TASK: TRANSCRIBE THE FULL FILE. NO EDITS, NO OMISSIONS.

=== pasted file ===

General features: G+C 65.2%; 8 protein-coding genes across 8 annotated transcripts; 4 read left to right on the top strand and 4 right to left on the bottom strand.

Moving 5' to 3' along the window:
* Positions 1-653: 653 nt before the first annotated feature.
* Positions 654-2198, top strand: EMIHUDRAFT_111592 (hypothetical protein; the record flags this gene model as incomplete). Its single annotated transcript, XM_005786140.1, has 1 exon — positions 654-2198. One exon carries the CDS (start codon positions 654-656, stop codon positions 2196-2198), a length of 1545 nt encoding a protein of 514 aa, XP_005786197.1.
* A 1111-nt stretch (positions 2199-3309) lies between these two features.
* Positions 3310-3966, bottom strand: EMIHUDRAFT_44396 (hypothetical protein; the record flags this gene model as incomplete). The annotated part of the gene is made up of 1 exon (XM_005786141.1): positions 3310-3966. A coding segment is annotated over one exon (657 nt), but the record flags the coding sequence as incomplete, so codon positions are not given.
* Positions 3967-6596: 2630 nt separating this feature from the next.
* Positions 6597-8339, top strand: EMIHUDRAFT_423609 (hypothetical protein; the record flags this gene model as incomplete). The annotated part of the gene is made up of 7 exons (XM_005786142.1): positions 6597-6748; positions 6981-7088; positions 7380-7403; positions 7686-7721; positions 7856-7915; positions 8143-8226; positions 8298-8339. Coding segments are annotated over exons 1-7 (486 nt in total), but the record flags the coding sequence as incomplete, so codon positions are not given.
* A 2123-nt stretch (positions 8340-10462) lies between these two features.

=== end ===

General features: G+C 65.2%; 8 protein-coding genes across 8 annotated transcripts; 4 read left to right on the top strand and 4 right to left on the bottom strand.

Moving 5' to 3' along the window:
* Positions 1-653: 653 nt before the first annotated feature.
* Positions 654-2198, top strand: EMIHUDRAFT_111592 (hypothetical protein; the record flags this gene model as incomplete). Its single annotated transcript, XM_005786140.1, has 1 exon — positions 654-2198. One exon carries the CDS (start codon positions 654-656, stop codon positions 2196-2198), a length of 1545 nt encoding a protein of 514 aa, XP_005786197.1.
* A 1111-nt stretch (positions 2199-3309) lies between these two features.
* Positions 3310-3966, bottom strand: EMIHUDRAFT_44396 (hypothetical protein; the record flags this gene model as incomplete). The annotated part of the gene is made up of 1 exon (XM_005786141.1): positions 3310-3966. A coding segment is annotated over one exon (657 nt), but the record flags the coding sequence as incomplete, so codon positions are not given.
* Positions 3967-6596: 2630 nt separating this feature from the next.
* Positions 6597-8339, top strand: EMIHUDRAFT_423609 (hypothetical protein; the record flags this gene model as incomplete). The annotated part of the gene is made up of 7 exons (XM_005786142.1): positions 6597-6748; positions 6981-7088; positions 7380-7403; positions 7686-7721; positions 7856-7915; positions 8143-8226; positions 8298-8339. Coding segments are annotated over exons 1-7 (486 nt in total), but the record flags the coding sequence as incomplete, so codon positions are not given.
* A 2123-nt stretch (positions 8340-10462) lies between these two features.